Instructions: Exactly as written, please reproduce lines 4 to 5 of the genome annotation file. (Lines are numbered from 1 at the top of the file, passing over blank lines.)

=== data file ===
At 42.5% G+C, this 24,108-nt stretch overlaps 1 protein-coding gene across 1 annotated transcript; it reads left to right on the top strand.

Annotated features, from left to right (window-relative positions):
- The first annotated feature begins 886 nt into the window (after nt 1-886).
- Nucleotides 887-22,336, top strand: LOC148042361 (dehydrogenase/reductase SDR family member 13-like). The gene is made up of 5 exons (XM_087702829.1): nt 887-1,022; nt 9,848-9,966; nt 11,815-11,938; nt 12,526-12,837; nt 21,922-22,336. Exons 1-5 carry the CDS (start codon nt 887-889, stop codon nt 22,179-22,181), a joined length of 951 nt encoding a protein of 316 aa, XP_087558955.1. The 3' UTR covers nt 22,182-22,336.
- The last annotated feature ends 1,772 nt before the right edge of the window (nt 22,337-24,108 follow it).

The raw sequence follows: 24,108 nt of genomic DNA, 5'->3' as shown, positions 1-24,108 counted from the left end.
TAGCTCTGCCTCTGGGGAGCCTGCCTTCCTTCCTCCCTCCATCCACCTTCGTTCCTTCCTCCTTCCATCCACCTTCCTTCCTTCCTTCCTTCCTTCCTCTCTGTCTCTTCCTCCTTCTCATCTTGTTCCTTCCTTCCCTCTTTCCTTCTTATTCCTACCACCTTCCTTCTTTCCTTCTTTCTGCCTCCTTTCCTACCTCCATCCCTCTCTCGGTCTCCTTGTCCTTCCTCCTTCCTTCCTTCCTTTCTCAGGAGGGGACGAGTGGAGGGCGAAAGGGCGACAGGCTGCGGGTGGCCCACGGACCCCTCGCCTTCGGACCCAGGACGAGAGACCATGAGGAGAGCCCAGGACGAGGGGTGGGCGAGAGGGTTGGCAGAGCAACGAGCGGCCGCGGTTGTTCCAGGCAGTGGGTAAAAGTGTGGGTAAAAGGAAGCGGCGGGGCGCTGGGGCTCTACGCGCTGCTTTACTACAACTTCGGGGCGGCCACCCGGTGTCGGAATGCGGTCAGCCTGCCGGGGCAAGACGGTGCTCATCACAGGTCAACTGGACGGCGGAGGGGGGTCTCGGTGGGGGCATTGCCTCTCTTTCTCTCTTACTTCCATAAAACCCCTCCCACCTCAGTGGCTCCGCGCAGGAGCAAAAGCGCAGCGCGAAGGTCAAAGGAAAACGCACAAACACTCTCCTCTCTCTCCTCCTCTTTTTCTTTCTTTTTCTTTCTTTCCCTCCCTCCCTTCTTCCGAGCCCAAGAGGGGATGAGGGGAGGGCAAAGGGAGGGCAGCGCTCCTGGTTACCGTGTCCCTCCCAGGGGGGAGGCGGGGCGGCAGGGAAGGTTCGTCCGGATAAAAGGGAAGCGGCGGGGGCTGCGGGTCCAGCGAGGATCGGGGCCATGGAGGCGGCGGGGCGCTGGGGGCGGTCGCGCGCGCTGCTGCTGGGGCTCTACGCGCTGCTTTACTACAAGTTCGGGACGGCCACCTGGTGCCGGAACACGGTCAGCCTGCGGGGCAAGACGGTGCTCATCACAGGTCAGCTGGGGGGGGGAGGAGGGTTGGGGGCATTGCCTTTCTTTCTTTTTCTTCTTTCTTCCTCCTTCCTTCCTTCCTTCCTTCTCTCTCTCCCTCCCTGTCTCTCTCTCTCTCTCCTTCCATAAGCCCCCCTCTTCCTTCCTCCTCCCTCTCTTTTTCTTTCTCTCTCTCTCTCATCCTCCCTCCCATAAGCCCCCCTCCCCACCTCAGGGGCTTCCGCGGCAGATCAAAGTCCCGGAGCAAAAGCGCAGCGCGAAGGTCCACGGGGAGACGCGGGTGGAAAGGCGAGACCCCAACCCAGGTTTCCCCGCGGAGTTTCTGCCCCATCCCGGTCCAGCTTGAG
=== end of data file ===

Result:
- Nucleotides 887-22,336, top strand: LOC148042361 (dehydrogenase/reductase SDR family member 13-like). The gene is made up of 5 exons (XM_087702829.1): nt 887-1,022; nt 9,848-9,966; nt 11,815-11,938; nt 12,526-12,837; nt 21,922-22,336. Exons 1-5 carry the CDS (start codon nt 887-889, stop codon nt 22,179-22,181), a joined length of 951 nt encoding a protein of 316 aa, XP_087558955.1. The 3' UTR covers nt 22,182-22,336.
- The last annotated feature ends 1,772 nt before the right edge of the window (nt 22,337-24,108 follow it).